Clifton Bradeley was raised in Australia after being born in the UK. It was whilst in Australia that he discovered a talent for running, which was to change his life.
His school athletics career culminated in three All-England Schools titles both on the track and cross-country. This included smashing Steve Cram's long-standing senior boys 1500m record. Clifton's 1985 championship record of 3.45.6 min/sec still stands to this day. He went on to win silver at 1500m in the world schools games and was set to become a senior Great Britain and England international athlete at the age of nineteen often running along side Steve Ovett and Sebastian Coe. He also finished 20th in the World Cross-Country Championships in 1983 in his year in the age group.
Clifton will tell you that the greatest moment of his running life was when he was asked to take the place of an injured Sebastian Coe in the England V USA indoor match at Cosford Indoor Arena on March 9th 1985. Coe was the current Olympic champion and wanted to be the first man ever to run a sub-4 minute mile in doors on British soil. This was one of the last great sporting milestones left to be broken. Clifton took his place in the starting line up against Olympic medallist Jim Spivey (USA), James Mays (USA), Bob Verbeke etc. Clifton broke the UK All-Comers record becoming the first man to run sub-4 minute mile on British soil. The first Staffordshire man to run under 4 minutes for the mile and the fastest man in the world at that time.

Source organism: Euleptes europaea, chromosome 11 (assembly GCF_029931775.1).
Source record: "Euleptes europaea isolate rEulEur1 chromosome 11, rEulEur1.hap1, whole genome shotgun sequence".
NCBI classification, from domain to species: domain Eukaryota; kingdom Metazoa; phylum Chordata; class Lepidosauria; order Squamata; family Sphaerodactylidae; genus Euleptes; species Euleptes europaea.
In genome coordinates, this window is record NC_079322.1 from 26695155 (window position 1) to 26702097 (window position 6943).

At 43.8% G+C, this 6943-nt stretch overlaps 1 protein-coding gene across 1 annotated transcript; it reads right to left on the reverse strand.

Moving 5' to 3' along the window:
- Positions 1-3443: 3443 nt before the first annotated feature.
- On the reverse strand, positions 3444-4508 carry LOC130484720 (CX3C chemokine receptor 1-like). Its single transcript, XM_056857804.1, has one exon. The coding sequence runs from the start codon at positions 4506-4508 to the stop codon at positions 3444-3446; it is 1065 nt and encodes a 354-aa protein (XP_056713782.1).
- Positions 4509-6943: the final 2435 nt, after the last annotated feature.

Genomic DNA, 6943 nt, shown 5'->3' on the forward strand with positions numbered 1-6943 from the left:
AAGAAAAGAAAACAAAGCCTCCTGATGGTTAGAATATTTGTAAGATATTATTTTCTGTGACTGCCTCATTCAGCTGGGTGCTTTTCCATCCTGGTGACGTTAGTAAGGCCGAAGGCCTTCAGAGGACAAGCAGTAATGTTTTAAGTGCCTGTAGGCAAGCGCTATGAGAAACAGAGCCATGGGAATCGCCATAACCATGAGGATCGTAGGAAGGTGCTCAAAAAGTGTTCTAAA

Tragedy soon followed. Unknown to Clifton at that time, he had an anatomically long right leg by approximately 7 mm, which meant he was very suited and fast off the bend on an outside running track but should never had run indoors anti-clockwise with the indoor track chambered up to the right. This placed a great deal of stress on his pelvis creating that sadly finished his career.
Two years later and still injured Clifton decided to take up the offer of treatment at Iowa State University where he remained for twelve long months receiving treatment every day. Clifton developed a strong friendship with Danny Harris (Olympic Silver medallist behind the great Ed Moses in the 1984 Olympic 400m hurdles final). Danny was also injured and it was during the long daily treatment sessions that they became friends. A decision was taken to send Clifton and Danny to see a Sports Podiatrist in New York City who specialised in biomechanics. Clifton received his first set of bespoke functional orthotics for his injury.
On his return to England Clifton was so impressed that he trained to become a Sports Podiatrist himself specialising in biomechanics. He trained intensively at Huddersfield University; Manchester Metropolitan University; Nene College Northampton and is now the clinical lead at Sub-4 Health.
He has treated over 15000 people in his career, giving him a unique insight into what actually causes injury.
His experience has lead him to look after dozens of the worlds top footballers and other sporting hero’s developing a reputation for injury risk prediction and rapid injury solution. Clifton carries out a two-hour assessment of the abnormal motion patterns that creates injury and has developed a number of medical instruments to help diagnose injury. He also travels the world as keynote speaker on sports biomechanics when his heavy clinical schedule allows.